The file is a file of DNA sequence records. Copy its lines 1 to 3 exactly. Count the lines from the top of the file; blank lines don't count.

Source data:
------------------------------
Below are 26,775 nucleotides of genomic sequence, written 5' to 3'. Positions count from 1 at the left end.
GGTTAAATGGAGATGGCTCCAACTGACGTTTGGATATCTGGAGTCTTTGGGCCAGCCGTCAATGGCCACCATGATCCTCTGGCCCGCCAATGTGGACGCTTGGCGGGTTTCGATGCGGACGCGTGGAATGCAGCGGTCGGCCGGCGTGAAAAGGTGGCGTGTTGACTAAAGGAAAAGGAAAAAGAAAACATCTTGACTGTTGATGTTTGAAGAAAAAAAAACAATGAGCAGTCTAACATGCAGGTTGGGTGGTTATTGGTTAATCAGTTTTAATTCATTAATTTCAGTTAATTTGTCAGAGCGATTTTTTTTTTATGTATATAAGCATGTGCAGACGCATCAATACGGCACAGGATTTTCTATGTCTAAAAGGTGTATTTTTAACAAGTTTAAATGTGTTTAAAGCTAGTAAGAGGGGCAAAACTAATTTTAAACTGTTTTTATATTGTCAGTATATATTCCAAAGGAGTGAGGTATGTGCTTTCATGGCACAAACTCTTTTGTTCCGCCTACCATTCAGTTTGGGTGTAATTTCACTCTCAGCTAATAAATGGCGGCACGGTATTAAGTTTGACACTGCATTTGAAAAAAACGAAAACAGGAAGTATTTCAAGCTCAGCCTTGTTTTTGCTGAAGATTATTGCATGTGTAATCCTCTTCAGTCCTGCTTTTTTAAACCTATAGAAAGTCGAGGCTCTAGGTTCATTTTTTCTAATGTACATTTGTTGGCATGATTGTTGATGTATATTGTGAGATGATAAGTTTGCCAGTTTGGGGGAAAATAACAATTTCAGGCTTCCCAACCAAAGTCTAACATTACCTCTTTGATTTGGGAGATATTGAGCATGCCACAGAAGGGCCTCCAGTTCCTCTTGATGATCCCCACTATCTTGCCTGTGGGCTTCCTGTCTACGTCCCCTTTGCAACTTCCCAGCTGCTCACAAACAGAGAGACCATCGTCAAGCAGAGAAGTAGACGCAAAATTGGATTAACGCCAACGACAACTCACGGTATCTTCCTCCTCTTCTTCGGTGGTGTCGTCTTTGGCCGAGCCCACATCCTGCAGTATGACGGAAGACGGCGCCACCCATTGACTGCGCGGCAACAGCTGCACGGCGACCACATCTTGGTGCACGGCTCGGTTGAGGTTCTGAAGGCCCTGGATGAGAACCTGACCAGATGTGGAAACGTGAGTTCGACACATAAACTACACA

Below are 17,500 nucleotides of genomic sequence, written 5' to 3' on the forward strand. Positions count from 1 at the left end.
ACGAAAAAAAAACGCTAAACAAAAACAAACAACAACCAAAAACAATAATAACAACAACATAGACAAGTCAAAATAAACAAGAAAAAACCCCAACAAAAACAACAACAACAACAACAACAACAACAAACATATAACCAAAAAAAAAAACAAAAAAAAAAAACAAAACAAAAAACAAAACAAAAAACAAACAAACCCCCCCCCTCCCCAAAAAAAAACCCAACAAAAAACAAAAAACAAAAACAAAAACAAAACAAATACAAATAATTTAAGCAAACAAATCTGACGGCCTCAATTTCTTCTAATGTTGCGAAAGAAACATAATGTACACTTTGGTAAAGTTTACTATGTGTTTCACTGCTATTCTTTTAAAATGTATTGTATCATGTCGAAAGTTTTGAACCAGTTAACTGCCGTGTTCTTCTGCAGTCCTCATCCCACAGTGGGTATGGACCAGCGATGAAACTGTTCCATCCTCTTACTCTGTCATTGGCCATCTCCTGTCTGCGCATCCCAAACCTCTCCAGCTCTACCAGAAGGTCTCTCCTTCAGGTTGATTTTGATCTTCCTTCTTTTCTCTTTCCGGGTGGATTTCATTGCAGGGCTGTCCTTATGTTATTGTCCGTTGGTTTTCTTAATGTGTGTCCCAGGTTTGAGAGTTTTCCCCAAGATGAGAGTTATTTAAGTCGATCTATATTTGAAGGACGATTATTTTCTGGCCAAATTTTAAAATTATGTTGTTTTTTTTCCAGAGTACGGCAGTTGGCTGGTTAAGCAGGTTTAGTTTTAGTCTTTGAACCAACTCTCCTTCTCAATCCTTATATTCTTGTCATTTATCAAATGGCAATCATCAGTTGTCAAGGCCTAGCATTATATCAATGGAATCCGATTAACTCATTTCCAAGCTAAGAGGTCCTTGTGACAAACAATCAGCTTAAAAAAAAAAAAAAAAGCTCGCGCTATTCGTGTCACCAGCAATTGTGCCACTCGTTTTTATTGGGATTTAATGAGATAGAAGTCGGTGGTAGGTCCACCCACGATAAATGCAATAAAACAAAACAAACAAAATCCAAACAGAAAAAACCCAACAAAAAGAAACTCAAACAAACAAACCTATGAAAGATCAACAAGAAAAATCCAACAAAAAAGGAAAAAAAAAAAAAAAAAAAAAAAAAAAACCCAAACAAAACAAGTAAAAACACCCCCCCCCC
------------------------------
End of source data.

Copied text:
Below are 26,775 nucleotides of genomic sequence, written 5' to 3'. Positions count from 1 at the left end.
GGTTAAATGGAGATGGCTCCAACTGACGTTTGGATATCTGGAGTCTTTGGGCCAGCCGTCAATGGCCACCATGATCCTCTGGCCCGCCAATGTGGACGCTTGGCGGGTTTCGATGCGGACGCGTGGAATGCAGCGGTCGGCCGGCGTGAAAAGGTGGCGTGTTGACTAAAGGAAAAGGAAAAAGAAAACATCTTGACTGTTGATGTTTGAAGAAAAAAAAACAATGAGCAGTCTAACATGCAGGTTGGGTGGTTATTGGTTAATCAGTTTTAATTCATTAATTTCAGTTAATTTGTCAGAGCGATTTTTTTTTTATGTATATAAGCATGTGCAGACGCATCAATACGGCACAGGATTTTCTATGTCTAAAAGGTGTATTTTTAACAAGTTTAAATGTGTTTAAAGCTAGTAAGAGGGGCAAAACTAATTTTAAACTGTTTTTATATTGTCAGTATATATTCCAAAGGAGTGAGGTATGTGCTTTCATGGCACAAACTCTTTTGTTCCGCCTACCATTCAGTTTGGGTGTAATTTCACTCTCAGCTAATAAATGGCGGCACGGTATTAAGTTTGACACTGCATTTGAAAAAAACGAAAACAGGAAGTATTTCAAGCTCAGCCTTGTTTTTGCTGAAGATTATTGCATGTGTAATCCTCTTCAGTCCTGCTTTTTTAAACCTATAGAAAGTCGAGGCTCTAGGTTCATTTTTTCTAATGTACATTTGTTGGCATGATTGTTGATGTATATTGTGAGATGATAAGTTTGCCAGTTTGGGGGAAAATAACAATTTCAGGCTTCCCAACCAAAGTCTAACATTACCTCTTTGATTTGGGAGATATTGAGCATGCCACAGAAGGGCCTCCAGTTCCTCTTGATGATCCCCACTATCTTGCCTGTGGGCTTCCTGTCTACGTCCCCTTTGCAACTTCCCAGCTGCTCACAAACAGAGAGACCATCGTCAAGCAGAGAAGTAGACGCAAAATTGGATTAACGCCAACGACAACTCACGGTATCTTCCTCCTCTTCTTCGGTGGTGTCGTCTTTGGCCGAGCCCACATCCTGCAGTATGACGGAAGACGGCGCCACCCATTGACTGCGCGGCAACAGCTGCACGGCGACCACATCTTGGTGCACGGCTCGGTTGAGGTTCTGAAGGCCCTGGATGAGAACCTGACCAGATGTGGAAACGTGAGTTCGACACATAAACTACACA

Below are 17,500 nucleotides of genomic sequence, written 5' to 3' on the forward strand. Positions count from 1 at the left end.